To claim that LP can cure ME is offensive. It implies that the illness is psychiatric, either in its origin or in its perpetuation mechanism. (Strangely, LP practitioners deny this; using doublethink and doublespeak that Orwell would have marvelled at, they state that the illness is physical while claiming that it can be cured by psychological methods.)
To claim that LP can cure ME is politically harmful. As above, LP practitioners appease patients by stating that the illness is physical, while playing into the hands of the psychiatric lobby by seeking to demonstrate that it is in fact psychological in that it can be cured by a ‘talking therapy.’
To claim that LP can cure ME is dangerous. It is crucial that people with ME do not push themselves beyond their physical limits. Study after study has proved that Graded Exercise Therapy (GET) has been proven to be damaging for this reason. LP suggests that people with ME are ‘stuck’ and do not challenge themselves, possibly due to fear of the consequences of exertion. The opposite is true: most people with ME tend to overdo it, and only by bitter experience learn the terrible consequences of doing so. While there is no cure yet for ME, the most important thing sufferers can do to help themselves is not to go beyond their limits. If encouraged to disregard their limits by LP, ME sufferers may do themselves irreparable harm.
Follow-up on the Lightning Process and Emotional Freedom Technique
Background: I recently wrote to the committee outlining my concerns about the seeming endorsement of the Lightning Process. I am writing again because I remain worried about an apparent bias in favour of psychological or emotional ‘treatments’ for ME. I am concerned about the forthcoming talk on the Emotional Freedom Technique.
The Support Group may have influence on members who are desperate and vulnerable. When a treatment is controversial and, according to studies, potentially harmful, group members should be made aware of the issues.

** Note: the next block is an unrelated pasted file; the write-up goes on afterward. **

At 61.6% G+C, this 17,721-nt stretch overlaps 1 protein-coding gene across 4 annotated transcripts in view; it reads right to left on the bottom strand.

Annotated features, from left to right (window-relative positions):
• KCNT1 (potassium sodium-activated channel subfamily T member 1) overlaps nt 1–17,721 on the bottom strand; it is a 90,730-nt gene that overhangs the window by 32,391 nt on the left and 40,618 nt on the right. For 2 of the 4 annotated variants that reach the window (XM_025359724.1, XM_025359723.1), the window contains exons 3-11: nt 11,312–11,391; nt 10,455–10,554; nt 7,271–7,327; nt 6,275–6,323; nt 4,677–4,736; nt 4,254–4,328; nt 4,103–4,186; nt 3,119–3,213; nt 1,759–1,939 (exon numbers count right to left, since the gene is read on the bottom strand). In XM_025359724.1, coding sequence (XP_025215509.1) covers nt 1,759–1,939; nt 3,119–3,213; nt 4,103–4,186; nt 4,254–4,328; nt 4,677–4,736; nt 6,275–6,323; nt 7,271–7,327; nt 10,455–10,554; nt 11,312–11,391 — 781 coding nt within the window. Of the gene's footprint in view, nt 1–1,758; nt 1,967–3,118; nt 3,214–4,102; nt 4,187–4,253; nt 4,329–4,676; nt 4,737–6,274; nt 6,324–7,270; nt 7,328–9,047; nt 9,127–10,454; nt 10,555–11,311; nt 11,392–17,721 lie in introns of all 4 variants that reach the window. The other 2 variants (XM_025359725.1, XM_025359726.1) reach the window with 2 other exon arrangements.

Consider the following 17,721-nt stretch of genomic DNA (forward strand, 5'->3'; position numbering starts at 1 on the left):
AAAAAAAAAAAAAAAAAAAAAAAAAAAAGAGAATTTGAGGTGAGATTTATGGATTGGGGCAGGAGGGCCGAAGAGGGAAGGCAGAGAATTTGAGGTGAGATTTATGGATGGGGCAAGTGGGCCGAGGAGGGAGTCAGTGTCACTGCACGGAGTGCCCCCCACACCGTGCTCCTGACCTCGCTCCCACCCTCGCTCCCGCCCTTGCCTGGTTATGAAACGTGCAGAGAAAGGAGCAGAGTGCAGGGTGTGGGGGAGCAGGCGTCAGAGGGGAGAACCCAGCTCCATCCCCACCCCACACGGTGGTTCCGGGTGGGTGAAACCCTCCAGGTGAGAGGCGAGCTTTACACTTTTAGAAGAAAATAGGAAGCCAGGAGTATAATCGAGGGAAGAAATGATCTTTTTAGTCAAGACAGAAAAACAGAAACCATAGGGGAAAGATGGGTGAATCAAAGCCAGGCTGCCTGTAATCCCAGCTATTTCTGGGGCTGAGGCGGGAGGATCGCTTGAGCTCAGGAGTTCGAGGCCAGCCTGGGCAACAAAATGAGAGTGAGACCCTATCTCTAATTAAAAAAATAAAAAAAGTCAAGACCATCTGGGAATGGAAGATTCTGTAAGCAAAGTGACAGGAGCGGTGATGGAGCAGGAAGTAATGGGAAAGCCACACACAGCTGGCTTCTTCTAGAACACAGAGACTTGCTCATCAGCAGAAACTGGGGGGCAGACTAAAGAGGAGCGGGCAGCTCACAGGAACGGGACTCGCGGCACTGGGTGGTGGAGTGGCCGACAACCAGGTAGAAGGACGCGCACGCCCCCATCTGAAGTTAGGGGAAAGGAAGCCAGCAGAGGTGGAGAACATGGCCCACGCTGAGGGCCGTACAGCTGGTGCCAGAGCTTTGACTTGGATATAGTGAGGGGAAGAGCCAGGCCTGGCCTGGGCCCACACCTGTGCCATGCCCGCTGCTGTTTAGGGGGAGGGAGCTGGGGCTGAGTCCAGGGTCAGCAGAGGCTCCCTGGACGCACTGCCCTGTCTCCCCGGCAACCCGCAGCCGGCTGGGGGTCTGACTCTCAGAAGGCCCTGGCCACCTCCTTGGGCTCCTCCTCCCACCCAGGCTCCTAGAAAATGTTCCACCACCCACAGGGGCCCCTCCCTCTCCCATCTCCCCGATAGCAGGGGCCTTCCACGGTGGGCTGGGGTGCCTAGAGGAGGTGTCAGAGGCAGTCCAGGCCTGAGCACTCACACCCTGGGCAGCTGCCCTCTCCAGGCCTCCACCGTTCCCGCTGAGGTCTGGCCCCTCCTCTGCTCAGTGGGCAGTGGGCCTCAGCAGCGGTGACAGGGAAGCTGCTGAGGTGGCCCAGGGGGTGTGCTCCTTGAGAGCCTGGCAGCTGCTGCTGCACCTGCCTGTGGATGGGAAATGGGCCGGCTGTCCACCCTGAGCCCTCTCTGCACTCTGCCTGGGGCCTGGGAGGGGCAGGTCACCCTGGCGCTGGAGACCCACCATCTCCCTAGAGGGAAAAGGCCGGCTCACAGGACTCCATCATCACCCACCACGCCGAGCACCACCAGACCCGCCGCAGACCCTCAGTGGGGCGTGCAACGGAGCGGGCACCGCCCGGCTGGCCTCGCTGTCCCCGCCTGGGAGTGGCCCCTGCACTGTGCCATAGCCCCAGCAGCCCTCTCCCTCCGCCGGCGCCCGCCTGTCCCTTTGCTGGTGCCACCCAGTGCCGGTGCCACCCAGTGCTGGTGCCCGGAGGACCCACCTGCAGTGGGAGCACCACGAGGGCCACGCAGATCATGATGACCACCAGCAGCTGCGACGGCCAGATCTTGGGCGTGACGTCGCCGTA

The Lighting Process (LP) treats ME as an illness with a psychological cause and physical manifestations.
People with ME should be warned that while LP involves changing patients’ beliefs about how much they can do, the scientific view supported by numerous studies is that overexertion can be very damaging for ME patients.
The issues are similar with the Emotional Freedom Technique (EFT). I’m sure that all people, ill or well, can benefit from relief from emotional blockages. However, EFT should not be presented as a cure or treatment for ME. An EFT practitioner is quoted as saying ‘EFT offers relief from… major, life affecting conditions.’ Is the claim that ME is such a condition? This is the implication. Of course, the EFT practitioner is free to hold whatever personal views he pleases. However, Support Group should not seem to make the same claim by stating ‘Once learned you have the tools to clear any emotional blockage which in turn triggers the symptoms causing so much distress.’ Does this refer to ME? Again, that is the implication.
The reason why it is important to be clear on this issue is the fact that there is a campaign to denigrate ME as a psychosomatic illness. This harms the interests of sufferers in many ways. It affects their medical treatment and eligibility for benefits. It affects the perception of ME by Government, the medical profession and the general public. It obscures research into the illness and blocks research funding.
It is in the financial interests of governments, pharmaceutical companies and insurance companies to discredit the biomedical reality of ME and to push the view that it is a psychosocial illness. ME sufferers and their friends must resist this as strenuously as possible.
Unfortunately, the charities which should be representing ME sufferers have betrayed them on issue. Both the ME Association and Action for ME collaborate with the psychological lobby. There has been debate over controversial actions by these charities such as: